And we want it open and elegant. Roll a little bit down with the ball up with the body, roll into the quad. Drag that quad off the IT band. Come back, drag yourself a little bit further, relax. Make sure you're not gripping.

Take time when you're doing your own practice. Don't skip an area that's tight. Stay with it. It's more valuable to spend five minutes in one area that's grippy and tight than to skip it and just do the full muscle band, is actually true. And that's where you will personalize this practice for you, and you will never be the same again.

Oh, right here. Right here, I should spend five minutes, (laughs) but I'm not after I gave you all of my good advice. Rolling forward and back. I can literally feel this dragging my kneecap into a better place and back. And I've had some pretty severe knee injuries in my youthful days.

So thank goodness. This work means I can care for my legs and knees. And in spite of having a very athletic adventuresome youth, enjoy similar qualities in my older years. Rolling forward so I'm gradually moving down and rolling the quad in. Coming all the way up just above the knee one more time, this feels so good and coming off.

And we have more. (laughs) This one is a long one. We have our greater trochanter in our hamstrings. So the hamstrings too can get adhesions into this IT band, and we want all these muscle groups working as best they can separately. So you want to find just behind, kinda between your sit bone and the thigh, the back, so just behind the IT band.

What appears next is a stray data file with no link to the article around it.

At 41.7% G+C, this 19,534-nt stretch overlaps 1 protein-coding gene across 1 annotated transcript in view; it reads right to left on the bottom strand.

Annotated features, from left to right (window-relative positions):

This one is a little different because I'm actually getting my knee up and then I'm pushing in. And I'm using it to press... (moaning) There we go. As I've found the side of my bone, pressing in and rolling my hamstring there. Now it's pulling.

So I'm gripping the hamstring and dragging it away from the thigh, holding that tension and rolling down a bit. So it's literally pulling all of this tissue this way and I can feel the pressure pulling away from the IT band. Rolling a little bit more down. Now that I've caught that tissue really well, I'm just dragging it. I'm just slowly, slowly separating adhesions and glued up connected muscle fibers that gets stuck together.

There's no two ways about it. We live in a gravitational field. Parts of our body don't move all the time and they will get tight and they will get stuck. It just nature. It's just the world we live in.

It's not that anything's wrong with you. Every morning when you wake up, you're stiff because you didn't move. And opening up that texture and the stuck points in the body, opening up the connective tissue, that's why stretching can feel so good. That's why dogs and cats stretch after they've been lying down always. Humans almost stretch.

I always laugh. My dog will stretch before he comes and gets food and my cat. Humans will wake up in the morning and they go and make coffee first. They won't stretch. So we have like high end lifestyles that remove some of our base inclination.

So here we are. Here's my femur bone, the thighbone. I can literally dig in and feel it. This is where the IT band runs. So I'm finding the bone and now I'm rolling off of it and then positioning myself as high up close to the sit bone or the top of the thigh as I can wedge myself in.

You can even come up on the ball if that helps. And you can push down to get more of a leverage into this area. There is no one way you need to be positioned. You need to get that pressure in and then drag. And this side, I feel I get a lot more leverage.

Literally, I'm seesawing a little bit. I can feel the pull, roll a little bit further. There now the quad, not the quad, I'm sorry, the hamstring. I can feel it literally rolling off. Feels so nice.